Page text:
Like perfect competition, actual, complete monopolies are very rare. The possibility of a single company having complete control over a particular producible product is not only uncommon, but is usually short-lived (simply because sooner or later, other producers figure out how to produce the same or similar product, the patent runs out, etc.)

Another factor that makes real monopolies rare is the existence of outside limiting forces, like government regulations. These include antitrust policy and involuntary price regulation.

Another form of competition in the market is known as monopolistic competition.

Monopolistic competition, or imperfect competition as it is sometimes called, is in the middle between the two extremes of perfect competition and monopoly. It is the model of competition that is most common in the "real world."

In monopolistic competition, there is variation and innovation in products, and the communication of these differences (most often, through advertising), alerts the consumer to these differences. Here, it is possible for a company to earn extra profits (unlike in perfect competition), and it is also possible to have some measure of competition. (Here the consumer loses in price compared to a perfect competition system, but gains in dynamic efficiency).

The fourth competition model is known as an oligopoly.

An oligopoly exists when the market is dominated small group of companies/producers, and they almost dominate the market for a particular product or service. They almost always use advertising to communicate the advantages of their products to the consumer, and their huge share of the market creates extremely large hurdles for a smaller or new company seeking to enter that particular market.

Although, oligopoly seems similar to monopolistic competition, the key difference is the complete interdependence between companies/producers -- i.e. almost like a perfect competition among those companies only.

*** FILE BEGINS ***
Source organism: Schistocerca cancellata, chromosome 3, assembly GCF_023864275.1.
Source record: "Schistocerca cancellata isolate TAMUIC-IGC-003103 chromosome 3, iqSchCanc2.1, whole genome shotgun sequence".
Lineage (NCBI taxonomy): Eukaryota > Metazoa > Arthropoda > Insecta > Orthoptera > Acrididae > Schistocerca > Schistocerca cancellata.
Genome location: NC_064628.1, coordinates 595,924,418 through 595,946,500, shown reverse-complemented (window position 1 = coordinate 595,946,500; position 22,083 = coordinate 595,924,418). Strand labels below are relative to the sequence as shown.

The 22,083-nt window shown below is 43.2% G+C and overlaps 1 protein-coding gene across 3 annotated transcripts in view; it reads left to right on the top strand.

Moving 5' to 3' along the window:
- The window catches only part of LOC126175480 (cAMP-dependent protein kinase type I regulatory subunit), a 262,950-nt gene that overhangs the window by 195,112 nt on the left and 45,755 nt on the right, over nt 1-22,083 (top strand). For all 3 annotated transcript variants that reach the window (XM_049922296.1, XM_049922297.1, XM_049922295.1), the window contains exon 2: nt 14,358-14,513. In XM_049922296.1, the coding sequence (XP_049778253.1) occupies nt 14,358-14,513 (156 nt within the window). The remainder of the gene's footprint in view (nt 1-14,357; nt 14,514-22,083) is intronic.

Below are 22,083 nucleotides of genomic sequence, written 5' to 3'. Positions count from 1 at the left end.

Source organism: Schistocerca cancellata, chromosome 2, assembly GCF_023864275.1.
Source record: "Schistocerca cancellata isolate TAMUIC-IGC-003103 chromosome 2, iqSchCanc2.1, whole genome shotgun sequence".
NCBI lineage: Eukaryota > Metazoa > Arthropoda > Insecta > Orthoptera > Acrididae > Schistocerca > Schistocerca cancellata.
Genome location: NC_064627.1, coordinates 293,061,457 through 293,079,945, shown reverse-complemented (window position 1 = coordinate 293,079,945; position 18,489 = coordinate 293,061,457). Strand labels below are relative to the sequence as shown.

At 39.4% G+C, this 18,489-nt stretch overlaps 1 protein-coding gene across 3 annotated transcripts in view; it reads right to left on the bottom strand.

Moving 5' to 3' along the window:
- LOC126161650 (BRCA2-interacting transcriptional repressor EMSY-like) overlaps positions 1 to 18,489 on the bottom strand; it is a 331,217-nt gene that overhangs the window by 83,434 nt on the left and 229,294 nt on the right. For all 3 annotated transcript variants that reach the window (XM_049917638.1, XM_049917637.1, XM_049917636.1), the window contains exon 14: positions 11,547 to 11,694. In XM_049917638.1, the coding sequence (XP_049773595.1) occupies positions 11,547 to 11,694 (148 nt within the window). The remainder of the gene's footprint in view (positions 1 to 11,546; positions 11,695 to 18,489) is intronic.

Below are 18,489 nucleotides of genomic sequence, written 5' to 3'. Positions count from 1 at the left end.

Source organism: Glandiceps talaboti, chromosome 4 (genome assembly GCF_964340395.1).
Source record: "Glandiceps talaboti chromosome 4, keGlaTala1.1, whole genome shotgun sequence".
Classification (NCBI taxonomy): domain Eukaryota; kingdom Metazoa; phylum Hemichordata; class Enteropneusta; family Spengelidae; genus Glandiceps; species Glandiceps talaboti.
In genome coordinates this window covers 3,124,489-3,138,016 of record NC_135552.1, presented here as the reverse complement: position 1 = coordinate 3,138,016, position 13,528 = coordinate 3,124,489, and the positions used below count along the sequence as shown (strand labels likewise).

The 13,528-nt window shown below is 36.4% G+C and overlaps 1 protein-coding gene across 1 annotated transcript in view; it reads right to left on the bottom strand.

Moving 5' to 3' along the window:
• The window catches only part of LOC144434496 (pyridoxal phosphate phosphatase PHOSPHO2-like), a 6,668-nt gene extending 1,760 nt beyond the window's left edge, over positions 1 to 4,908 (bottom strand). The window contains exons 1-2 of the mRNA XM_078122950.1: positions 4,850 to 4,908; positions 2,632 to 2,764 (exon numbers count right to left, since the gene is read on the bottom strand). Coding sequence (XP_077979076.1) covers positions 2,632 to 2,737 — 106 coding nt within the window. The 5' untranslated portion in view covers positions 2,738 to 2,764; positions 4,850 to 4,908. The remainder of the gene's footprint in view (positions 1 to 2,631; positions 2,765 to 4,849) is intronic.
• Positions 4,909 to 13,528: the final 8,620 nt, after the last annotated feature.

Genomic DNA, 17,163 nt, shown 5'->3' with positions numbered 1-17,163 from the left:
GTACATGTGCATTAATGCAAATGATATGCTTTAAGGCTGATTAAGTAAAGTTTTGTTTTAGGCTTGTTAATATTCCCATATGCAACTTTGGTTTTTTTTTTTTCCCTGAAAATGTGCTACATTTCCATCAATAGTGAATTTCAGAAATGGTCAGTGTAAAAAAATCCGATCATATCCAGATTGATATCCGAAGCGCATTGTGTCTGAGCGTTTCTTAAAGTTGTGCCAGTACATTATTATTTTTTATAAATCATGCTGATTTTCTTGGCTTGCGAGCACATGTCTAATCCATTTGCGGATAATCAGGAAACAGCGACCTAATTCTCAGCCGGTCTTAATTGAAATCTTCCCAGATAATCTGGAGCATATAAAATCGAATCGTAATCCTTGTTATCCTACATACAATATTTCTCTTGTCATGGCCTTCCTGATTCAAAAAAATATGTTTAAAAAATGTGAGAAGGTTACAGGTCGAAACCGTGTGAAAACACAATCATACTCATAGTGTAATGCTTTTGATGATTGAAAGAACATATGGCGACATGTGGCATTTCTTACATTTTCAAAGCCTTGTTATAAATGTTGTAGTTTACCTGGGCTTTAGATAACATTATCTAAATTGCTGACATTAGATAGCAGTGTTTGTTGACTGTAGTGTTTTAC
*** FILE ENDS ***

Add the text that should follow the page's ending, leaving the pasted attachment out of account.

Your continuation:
This interdependence among these companies means that each one must consider the reaction of the other companies (in the club) when making decisions in setting price, modifying/creating products, and in making investment decisions. This creates a problem in the ability to analyze the behavior of such markets -- a problem that is managed with something called game theory.

In game theory, companies must consider the likely "moves" or reasoning of those in the "other company" (or companies), much like a game player considers/weighs/and tries to predict the next move of his or her opponent. Although game theory is highly developed (and can even be used in other applications), oligopoly is still difficult to predict in some ways, because of interdependent product decisions and pricing.

One cannot discuss the subject of competition in markets without considering the impact of government regulation. After all, markets do not exist in a vacuum, but in a complex world of subsidies, tariffs, taxes, embargos, laws and regulations.

The reason regulation exists is precisely because markets do operate in the real, often messy and complicated, world -- one that includes political, environmental, cultural, social, and economic (in regard to chance resource allocation, for example) factors. These factors are known as externalities.

Regulation is most often applied in relation to environmental issues (for example the commercial market might not regulate itself with regard to pollution), to allowable rates of return (the idea that certain companies/industries must not exceed a certain percentage above a specific rate chosen by the government (often used in utilities, for example)).

However, although regulation is considered (again, like perfect competition), to be "good," it can also result in inefficiency. For example, in the case of rate of return regulation, the company forbidden to make more than a certain rate of return might be tempted to keep down it profit on purpose in order to keep this rate down. That is highly inefficient. Subsidies may lead to over-production of a product, waste, and may cause global economic destabilization (which can lead to political destabilization) by flooding the global market with unnaturally cheap products (destabilizing markets elsewhere).…[continue]